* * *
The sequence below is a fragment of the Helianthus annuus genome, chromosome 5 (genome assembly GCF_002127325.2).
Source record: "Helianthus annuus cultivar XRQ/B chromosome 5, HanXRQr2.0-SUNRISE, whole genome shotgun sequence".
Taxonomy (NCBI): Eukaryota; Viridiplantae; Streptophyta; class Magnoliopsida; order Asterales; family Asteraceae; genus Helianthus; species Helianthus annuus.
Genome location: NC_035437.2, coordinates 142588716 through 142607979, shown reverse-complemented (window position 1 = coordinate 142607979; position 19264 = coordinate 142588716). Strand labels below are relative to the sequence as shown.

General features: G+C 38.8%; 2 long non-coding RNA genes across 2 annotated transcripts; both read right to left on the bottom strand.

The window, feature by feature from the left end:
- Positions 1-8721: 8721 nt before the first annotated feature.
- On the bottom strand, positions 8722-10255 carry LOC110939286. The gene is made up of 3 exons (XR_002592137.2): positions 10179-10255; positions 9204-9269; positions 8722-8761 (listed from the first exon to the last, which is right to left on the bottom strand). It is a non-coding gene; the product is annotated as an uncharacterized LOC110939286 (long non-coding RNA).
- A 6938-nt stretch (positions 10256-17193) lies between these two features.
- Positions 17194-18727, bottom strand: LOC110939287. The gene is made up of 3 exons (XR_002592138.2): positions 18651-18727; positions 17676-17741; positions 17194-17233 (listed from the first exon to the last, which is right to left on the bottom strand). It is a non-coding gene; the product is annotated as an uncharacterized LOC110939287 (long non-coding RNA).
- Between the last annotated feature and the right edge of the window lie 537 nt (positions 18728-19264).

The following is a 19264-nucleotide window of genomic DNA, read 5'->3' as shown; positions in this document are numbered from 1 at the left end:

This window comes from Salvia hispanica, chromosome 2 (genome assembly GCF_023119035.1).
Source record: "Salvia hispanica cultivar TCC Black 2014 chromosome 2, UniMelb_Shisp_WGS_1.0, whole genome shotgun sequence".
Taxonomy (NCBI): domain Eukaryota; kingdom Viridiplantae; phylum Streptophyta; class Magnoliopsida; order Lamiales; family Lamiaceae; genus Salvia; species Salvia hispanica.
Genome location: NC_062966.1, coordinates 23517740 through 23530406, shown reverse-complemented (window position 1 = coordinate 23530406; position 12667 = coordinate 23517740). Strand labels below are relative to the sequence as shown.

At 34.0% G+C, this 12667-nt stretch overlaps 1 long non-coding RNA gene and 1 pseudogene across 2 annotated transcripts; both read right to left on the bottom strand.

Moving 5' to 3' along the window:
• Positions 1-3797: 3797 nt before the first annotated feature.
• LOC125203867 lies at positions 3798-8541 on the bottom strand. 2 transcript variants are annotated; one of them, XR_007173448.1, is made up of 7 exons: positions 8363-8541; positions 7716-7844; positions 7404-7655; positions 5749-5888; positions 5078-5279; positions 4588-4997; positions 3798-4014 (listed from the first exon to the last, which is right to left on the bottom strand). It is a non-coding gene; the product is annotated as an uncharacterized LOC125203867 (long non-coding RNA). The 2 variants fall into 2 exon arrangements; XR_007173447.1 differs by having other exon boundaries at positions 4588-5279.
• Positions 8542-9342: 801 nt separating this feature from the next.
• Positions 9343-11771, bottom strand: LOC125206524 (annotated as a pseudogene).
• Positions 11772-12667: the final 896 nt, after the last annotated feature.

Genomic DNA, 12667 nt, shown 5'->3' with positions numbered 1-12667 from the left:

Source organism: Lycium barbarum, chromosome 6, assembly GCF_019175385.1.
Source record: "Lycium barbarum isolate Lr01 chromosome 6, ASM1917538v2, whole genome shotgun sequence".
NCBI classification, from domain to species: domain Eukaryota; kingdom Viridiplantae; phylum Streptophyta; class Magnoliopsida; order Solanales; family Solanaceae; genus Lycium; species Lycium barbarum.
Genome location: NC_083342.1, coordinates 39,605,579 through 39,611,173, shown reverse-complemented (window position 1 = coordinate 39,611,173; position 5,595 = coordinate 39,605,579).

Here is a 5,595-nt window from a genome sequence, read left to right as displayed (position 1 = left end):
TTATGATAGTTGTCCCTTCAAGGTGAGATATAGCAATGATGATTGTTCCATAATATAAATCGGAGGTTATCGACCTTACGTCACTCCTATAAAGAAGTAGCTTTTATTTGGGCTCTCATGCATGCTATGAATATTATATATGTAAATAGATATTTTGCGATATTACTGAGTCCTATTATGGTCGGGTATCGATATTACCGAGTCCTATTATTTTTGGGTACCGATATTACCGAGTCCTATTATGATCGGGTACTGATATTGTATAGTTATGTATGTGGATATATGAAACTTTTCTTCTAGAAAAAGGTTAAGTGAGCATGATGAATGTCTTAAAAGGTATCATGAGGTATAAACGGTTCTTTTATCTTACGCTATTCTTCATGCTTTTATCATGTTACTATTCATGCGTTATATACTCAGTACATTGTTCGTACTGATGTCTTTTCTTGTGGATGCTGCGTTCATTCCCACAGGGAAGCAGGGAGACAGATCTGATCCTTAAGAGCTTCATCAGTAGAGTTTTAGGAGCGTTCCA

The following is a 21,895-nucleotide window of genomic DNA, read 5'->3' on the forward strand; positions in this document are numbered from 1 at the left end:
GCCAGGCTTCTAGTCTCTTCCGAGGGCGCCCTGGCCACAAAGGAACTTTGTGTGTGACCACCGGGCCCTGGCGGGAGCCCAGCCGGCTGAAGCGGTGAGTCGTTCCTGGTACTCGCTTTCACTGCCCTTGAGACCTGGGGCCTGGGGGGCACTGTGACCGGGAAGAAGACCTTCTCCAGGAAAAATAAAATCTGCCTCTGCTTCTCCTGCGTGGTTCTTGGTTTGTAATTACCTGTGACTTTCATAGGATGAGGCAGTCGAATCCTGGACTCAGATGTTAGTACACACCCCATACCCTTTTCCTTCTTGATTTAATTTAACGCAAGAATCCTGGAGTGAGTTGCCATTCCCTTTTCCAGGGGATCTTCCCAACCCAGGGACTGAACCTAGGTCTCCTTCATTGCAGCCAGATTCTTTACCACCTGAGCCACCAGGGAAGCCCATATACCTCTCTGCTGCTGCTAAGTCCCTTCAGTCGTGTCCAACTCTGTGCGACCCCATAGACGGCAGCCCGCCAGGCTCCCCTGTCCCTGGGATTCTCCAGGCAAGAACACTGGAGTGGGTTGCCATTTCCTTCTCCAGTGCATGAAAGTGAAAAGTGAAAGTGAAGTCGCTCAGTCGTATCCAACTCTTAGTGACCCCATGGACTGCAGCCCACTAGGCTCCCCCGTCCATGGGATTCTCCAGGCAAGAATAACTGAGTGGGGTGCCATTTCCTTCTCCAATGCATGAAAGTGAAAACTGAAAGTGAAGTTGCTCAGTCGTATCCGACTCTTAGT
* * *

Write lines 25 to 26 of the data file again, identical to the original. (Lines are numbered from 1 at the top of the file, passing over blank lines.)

Source organism: Lycium barbarum, chromosome 6, assembly GCF_019175385.1.
Source record: "Lycium barbarum isolate Lr01 chromosome 6, ASM1917538v2, whole genome shotgun sequence".